House prices to fall 10%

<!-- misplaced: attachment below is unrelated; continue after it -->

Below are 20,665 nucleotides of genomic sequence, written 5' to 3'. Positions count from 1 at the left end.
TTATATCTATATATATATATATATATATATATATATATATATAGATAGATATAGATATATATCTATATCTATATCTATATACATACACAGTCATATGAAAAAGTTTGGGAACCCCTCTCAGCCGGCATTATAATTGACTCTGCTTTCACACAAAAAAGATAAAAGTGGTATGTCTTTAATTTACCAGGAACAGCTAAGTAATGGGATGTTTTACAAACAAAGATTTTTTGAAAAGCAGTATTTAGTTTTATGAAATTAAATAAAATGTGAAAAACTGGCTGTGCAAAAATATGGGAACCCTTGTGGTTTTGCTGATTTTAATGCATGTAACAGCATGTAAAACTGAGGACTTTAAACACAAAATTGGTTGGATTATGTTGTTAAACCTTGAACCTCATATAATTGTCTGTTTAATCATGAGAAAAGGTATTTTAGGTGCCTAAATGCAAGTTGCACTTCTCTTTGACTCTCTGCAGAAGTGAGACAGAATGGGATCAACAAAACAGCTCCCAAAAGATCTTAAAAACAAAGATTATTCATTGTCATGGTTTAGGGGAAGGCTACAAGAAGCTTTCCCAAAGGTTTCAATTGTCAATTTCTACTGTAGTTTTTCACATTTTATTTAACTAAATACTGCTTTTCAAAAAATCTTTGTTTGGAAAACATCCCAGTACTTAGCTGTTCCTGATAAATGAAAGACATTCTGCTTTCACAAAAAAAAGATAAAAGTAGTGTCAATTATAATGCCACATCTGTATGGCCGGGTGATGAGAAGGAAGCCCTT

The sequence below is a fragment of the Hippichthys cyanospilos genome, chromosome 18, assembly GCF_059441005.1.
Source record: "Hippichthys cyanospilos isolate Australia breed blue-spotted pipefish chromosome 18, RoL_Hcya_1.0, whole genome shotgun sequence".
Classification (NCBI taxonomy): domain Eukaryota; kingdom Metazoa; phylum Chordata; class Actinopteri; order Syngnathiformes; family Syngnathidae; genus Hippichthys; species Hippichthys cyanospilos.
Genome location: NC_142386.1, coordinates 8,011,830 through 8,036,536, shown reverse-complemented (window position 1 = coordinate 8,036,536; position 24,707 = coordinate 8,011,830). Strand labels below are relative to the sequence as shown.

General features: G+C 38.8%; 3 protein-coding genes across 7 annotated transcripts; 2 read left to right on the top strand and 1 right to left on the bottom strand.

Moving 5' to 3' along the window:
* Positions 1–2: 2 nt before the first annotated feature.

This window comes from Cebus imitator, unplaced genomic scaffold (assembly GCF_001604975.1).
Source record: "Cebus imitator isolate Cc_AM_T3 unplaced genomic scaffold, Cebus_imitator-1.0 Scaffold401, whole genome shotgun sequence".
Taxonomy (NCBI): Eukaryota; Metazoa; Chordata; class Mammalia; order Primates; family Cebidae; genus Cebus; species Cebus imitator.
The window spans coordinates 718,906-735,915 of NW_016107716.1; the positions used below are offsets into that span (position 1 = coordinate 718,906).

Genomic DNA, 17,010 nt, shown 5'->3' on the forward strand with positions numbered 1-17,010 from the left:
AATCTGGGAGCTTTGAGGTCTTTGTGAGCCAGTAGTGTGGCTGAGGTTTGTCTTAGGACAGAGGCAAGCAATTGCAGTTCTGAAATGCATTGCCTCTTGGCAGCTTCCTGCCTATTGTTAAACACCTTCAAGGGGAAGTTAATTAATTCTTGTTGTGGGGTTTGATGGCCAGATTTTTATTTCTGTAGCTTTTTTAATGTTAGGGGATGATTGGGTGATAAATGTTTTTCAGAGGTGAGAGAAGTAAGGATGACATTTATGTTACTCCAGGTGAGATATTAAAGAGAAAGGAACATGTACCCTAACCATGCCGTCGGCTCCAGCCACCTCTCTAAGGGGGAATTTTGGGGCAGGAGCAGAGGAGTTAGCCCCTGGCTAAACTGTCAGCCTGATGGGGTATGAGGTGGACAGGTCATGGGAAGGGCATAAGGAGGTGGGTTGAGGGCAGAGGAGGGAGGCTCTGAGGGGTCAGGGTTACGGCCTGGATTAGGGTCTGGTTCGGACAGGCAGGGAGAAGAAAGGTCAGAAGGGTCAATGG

Dubai house prices appear poised to fall another 10 per cent in 2009 as financial woes linger, a Reuters poll showed, in stark contrast to more mature markets in Britain and the US, which are showing signs of life. Residential property prices in the former boomtown have yet to reach a bottom and have a 20 per cent chance of picking up before 2011, according to the median forecast of nine analysts at banks, investment firms and research institutions. The two respondents who said they thought there was more than a 50 per cent chance of prices picking up before then expected a rise in the third and fourth quarters of 2010. Prices in the emirate, which boasts the world's tallest building and man-made islands in the shape of palm fronds, are seen falling 50 per cent in 2009 from their peaks late last year, and likely a total of 60 per cent by 2010, which would amount to a 20 per cent fall from current levels, if realised. "The real estate market remains subdued as oversupply concerns and lacklustre demand continue to characterise the marketplace," said Matthew Green, head of research and consultancy at property services firm CB Richard Ellis in Dubai. Dubai is expected to be oversupplied by 32,000 new homes by end 2010, according to recent Deutsche Bank figures. "Sales and lease rate declines are starting to abate but further nominal declines could be realised before year end," Mr Green said. Two out of nine respondents said they expected Dubai property prices to hit a bottom in the fourth quarter of 2009, four predicted the first half of 2010 and two in the second half. One expected prices to reach a bottom in 2011 or later. "We have been consistent with our view that the market will bottom out substantially in the fourth quarter of 2009, but there will be some tail off into the new year," said Chet Riley, an analyst at Nomura Investment Bank. Property prices in the emirate have fallen sharply since late last year, when the global financial crisis and a drop in oil prices ended an economic boom in the Gulf Arab region. Prices suffered the biggest 12-month fall among global property markets, but declines are easing as global markets recover, property brokerage Knight Frank said in September. The UAE's construction sector has been hardest hit by the downturn, with more than 500 projects on hold or cancelled, and Dubai has been the most severely affected emirate, Dubai-based research firm Proleads said in September. The Reuters poll found that residential rents in Dubai are seen falling by 45 per cent for full year 2009 and a further 10 per cent in 2010. Three out of seven respondents expected rents to fall as much as 50 per cent in 2009 and one by 30 per cent in 2010. "Relative to more established markets rents have normalised but may come under some pressure again in 2010 after the 'mini rally' we are currently seeing," said Nomura's Mr Riley. House prices in neighbouring Abu Dhabi, the UAE capital and home to most of the country's oil, are expected to fall 33 per cent during full year 2009 and are expected to decline 3 per cent in 2010, the Reuters poll showed. One analyst expected prices in the capital to fall as much as 40 per cent in 2009. Both figures have declined from the last poll, published in June, when analysts forecast a fall of 25 per cent in 2009 and prices to remain flat in 2010.


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